These findings are hardly surprising. Amongst all the different measures of predictive achievement, social class remains the most compelling. And with inequality in income and standard of living growing rapidly in the UK, it is hardly surprising that inequality in access to higher education is also growing. It  may also be considered that £9000 annual tuition fees may also be a disincentive to the ‘least advantaged’, even when the carrot of the so called graduate premium is dangled before them

Research has to be funded

September 24th, 2015 by Graham Attwell

The latest edition of Times Higher Education reports how universities in the UK are turning down research funding from medical charities because of a lack of government financial support. Although the grant covers research costs it does not cover overheads. But it is not just UK universities or medical research in which this is happening. Travelling around various conferences this summer, a persistent talking point was the shortage of funding. In education and training and technology enhanced learning, one result is that few people are any longer employed on permanent contracts and many are getting by on part time contracts. One of the knock on effects of this is that more and more time is being spent chasing grant money from national or EU programmes. But noone s being paid to write bids, so this time consuming and often frustrating work is being done in researchers own time. And of course with more and more organisations chasing a reduced pool of funding the competition is increasingly fierce. Ten years ago most universities did not even apply for Lifelong Learning programme grants because this was not considered to be research. Now such is demand for its successor programme, Erasmus Plus, that the threshold for success seems to be to achieve 90 per cent or higher in the evaluation.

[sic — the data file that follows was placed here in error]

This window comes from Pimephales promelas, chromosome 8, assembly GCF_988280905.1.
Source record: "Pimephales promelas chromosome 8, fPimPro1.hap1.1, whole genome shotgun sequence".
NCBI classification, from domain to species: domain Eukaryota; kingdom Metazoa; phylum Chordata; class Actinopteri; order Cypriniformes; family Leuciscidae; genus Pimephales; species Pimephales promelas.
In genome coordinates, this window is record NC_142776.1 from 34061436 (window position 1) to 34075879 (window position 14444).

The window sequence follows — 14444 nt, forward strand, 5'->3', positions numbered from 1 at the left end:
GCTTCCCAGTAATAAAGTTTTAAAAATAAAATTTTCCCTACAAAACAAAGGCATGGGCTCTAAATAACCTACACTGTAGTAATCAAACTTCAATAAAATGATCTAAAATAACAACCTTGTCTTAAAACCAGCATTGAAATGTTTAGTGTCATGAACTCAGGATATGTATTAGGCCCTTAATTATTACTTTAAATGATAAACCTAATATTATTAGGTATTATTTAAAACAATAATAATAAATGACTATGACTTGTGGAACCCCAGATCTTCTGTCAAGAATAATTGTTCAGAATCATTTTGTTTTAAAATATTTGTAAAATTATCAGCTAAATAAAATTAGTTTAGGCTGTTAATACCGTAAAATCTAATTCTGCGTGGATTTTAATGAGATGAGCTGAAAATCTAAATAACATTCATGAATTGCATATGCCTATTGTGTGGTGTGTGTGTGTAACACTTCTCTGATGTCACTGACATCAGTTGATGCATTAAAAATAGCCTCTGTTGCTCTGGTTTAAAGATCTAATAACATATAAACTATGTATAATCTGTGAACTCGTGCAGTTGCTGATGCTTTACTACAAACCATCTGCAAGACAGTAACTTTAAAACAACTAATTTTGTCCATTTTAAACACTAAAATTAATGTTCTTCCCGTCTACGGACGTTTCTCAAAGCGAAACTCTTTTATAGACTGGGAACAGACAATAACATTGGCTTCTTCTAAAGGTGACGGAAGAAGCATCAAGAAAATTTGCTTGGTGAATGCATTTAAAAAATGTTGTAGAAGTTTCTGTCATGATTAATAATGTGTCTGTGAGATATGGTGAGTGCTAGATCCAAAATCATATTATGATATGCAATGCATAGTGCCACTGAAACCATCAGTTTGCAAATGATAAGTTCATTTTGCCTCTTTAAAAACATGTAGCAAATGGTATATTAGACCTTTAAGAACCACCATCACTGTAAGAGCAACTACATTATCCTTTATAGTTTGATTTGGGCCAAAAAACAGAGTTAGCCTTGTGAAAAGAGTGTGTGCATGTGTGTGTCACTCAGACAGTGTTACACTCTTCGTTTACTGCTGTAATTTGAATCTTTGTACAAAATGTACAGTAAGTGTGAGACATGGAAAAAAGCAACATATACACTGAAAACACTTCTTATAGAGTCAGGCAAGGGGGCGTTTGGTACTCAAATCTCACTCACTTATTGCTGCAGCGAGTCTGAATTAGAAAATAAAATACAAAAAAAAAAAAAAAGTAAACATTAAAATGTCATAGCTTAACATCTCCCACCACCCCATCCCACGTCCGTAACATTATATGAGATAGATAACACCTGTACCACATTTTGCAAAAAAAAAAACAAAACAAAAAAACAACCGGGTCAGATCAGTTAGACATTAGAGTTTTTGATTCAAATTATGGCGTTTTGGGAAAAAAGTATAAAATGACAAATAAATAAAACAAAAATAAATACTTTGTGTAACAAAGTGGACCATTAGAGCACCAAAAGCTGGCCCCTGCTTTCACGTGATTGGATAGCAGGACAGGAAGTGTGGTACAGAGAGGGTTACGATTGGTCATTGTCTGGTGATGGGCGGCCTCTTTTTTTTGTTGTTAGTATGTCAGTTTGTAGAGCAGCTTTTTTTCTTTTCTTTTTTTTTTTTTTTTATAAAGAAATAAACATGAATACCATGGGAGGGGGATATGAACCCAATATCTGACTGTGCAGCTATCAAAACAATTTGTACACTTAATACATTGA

Yet at the same time, government policies harp on about the importance of research to innovation. But without proper funding it will become increasingly difficult to attract researchers, let alone undertake good research

Wales National Digital Learning Event 2015

July 15th, 2015 by Angela Rees